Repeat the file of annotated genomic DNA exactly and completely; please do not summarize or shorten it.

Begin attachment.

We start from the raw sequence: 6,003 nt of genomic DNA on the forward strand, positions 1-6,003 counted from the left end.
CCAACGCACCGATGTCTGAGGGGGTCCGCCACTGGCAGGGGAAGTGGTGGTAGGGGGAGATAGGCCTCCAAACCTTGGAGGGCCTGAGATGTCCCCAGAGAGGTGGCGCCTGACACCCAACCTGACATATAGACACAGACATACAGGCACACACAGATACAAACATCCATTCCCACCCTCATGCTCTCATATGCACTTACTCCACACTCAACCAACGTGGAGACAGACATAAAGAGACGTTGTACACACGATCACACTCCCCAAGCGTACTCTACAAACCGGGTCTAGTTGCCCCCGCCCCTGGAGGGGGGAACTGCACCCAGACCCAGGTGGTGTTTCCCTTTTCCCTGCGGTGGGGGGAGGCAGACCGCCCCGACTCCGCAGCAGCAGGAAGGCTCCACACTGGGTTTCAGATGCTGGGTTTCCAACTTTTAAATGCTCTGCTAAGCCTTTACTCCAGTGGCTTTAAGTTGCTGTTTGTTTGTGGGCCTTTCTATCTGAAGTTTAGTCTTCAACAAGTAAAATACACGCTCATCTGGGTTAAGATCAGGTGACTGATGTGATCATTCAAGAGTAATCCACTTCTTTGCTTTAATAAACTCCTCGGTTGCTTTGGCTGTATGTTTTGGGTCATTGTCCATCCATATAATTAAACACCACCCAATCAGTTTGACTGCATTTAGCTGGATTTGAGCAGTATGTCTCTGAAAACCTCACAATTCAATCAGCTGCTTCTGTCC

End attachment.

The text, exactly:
We start from the raw sequence: 6,003 nt of genomic DNA on the forward strand, positions 1-6,003 counted from the left end.
CCAACGCACCGATGTCTGAGGGGGTCCGCCACTGGCAGGGGAAGTGGTGGTAGGGGGAGATAGGCCTCCAAACCTTGGAGGGCCTGAGATGTCCCCAGAGAGGTGGCGCCTGACACCCAACCTGACATATAGACACAGACATACAGGCACACACAGATACAAACATCCATTCCCACCCTCATGCTCTCATATGCACTTACTCCACACTCAACCAACGTGGAGACAGACATAAAGAGACGTTGTACACACGATCACACTCCCCAAGCGTACTCTACAAACCGGGTCTAGTTGCCCCCGCCCCTGGAGGGGGGAACTGCACCCAGACCCAGGTGGTGTTTCCCTTTTCCCTGCGGTGGGGGGAGGCAGACCGCCCCGACTCCGCAGCAGCAGGAAGGCTCCACACTGGGTTTCAGATGCTGGGTTTCCAACTTTTAAATGCTCTGCTAAGCCTTTACTCCAGTGGCTTTAAGTTGCTGTTTGTTTGTGGGCCTTTCTATCTGAAGTTTAGTCTTCAACAAGTAAAATACACGCTCATCTGGGTTAAGATCAGGTGACTGATGTGATCATTCAAGAGTAATCCACTTCTTTGCTTTAATAAACTCCTCGGTTGCTTTGGCTGTATGTTTTGGGTCATTGTCCATCCATATAATTAAACACCACCCAATCAGTTTGACTGCATTTAGCTGGATTTGAGCAGTATGTCTCTGAAAACCTCACAATTCAATCAGCTGCTTCTGTCC